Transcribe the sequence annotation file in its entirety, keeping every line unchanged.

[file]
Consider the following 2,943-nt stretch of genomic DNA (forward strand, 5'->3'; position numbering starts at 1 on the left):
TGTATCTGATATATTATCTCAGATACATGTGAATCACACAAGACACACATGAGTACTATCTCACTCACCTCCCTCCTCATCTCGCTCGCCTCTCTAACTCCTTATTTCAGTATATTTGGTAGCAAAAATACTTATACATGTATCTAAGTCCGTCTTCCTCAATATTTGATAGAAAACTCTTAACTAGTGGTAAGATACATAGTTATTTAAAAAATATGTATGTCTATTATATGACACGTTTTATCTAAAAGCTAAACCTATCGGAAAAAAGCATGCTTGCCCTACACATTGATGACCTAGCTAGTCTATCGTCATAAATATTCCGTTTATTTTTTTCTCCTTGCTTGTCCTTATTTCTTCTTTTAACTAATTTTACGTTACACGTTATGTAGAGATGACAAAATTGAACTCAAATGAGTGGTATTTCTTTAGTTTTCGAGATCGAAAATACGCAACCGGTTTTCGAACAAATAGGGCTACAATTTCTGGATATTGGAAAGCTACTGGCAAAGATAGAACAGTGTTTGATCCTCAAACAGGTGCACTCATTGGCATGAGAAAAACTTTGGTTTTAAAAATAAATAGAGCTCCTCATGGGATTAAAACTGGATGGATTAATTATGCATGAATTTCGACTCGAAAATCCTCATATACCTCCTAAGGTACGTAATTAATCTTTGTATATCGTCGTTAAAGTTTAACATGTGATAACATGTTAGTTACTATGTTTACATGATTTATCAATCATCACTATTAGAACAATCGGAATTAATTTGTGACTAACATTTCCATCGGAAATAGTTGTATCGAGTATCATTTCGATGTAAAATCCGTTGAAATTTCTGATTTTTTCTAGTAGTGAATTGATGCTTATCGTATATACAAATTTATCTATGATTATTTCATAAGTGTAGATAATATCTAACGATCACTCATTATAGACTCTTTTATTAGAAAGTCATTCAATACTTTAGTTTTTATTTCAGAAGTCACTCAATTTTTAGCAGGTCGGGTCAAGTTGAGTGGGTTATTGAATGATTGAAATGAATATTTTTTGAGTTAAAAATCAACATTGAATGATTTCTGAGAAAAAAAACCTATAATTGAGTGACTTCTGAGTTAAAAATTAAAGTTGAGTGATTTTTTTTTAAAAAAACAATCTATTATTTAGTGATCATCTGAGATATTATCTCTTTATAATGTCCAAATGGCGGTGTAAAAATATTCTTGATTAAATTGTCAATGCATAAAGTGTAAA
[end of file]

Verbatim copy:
Consider the following 2,943-nt stretch of genomic DNA (forward strand, 5'->3'; position numbering starts at 1 on the left):
TGTATCTGATATATTATCTCAGATACATGTGAATCACACAAGACACACATGAGTACTATCTCACTCACCTCCCTCCTCATCTCGCTCGCCTCTCTAACTCCTTATTTCAGTATATTTGGTAGCAAAAATACTTATACATGTATCTAAGTCCGTCTTCCTCAATATTTGATAGAAAACTCTTAACTAGTGGTAAGATACATAGTTATTTAAAAAATATGTATGTCTATTATATGACACGTTTTATCTAAAAGCTAAACCTATCGGAAAAAAGCATGCTTGCCCTACACATTGATGACCTAGCTAGTCTATCGTCATAAATATTCCGTTTATTTTTTTCTCCTTGCTTGTCCTTATTTCTTCTTTTAACTAATTTTACGTTACACGTTATGTAGAGATGACAAAATTGAACTCAAATGAGTGGTATTTCTTTAGTTTTCGAGATCGAAAATACGCAACCGGTTTTCGAACAAATAGGGCTACAATTTCTGGATATTGGAAAGCTACTGGCAAAGATAGAACAGTGTTTGATCCTCAAACAGGTGCACTCATTGGCATGAGAAAAACTTTGGTTTTAAAAATAAATAGAGCTCCTCATGGGATTAAAACTGGATGGATTAATTATGCATGAATTTCGACTCGAAAATCCTCATATACCTCCTAAGGTACGTAATTAATCTTTGTATATCGTCGTTAAAGTTTAACATGTGATAACATGTTAGTTACTATGTTTACATGATTTATCAATCATCACTATTAGAACAATCGGAATTAATTTGTGACTAACATTTCCATCGGAAATAGTTGTATCGAGTATCATTTCGATGTAAAATCCGTTGAAATTTCTGATTTTTTCTAGTAGTGAATTGATGCTTATCGTATATACAAATTTATCTATGATTATTTCATAAGTGTAGATAATATCTAACGATCACTCATTATAGACTCTTTTATTAGAAAGTCATTCAATACTTTAGTTTTTATTTCAGAAGTCACTCAATTTTTAGCAGGTCGGGTCAAGTTGAGTGGGTTATTGAATGATTGAAATGAATATTTTTTGAGTTAAAAATCAACATTGAATGATTTCTGAGAAAAAAAACCTATAATTGAGTGACTTCTGAGTTAAAAATTAAAGTTGAGTGATTTTTTTTTAAAAAAACAATCTATTATTTAGTGATCATCTGAGATATTATCTCTTTATAATGTCCAAATGGCGGTGTAAAAATATTCTTGATTAAATTGTCAATGCATAAAGTGTAAA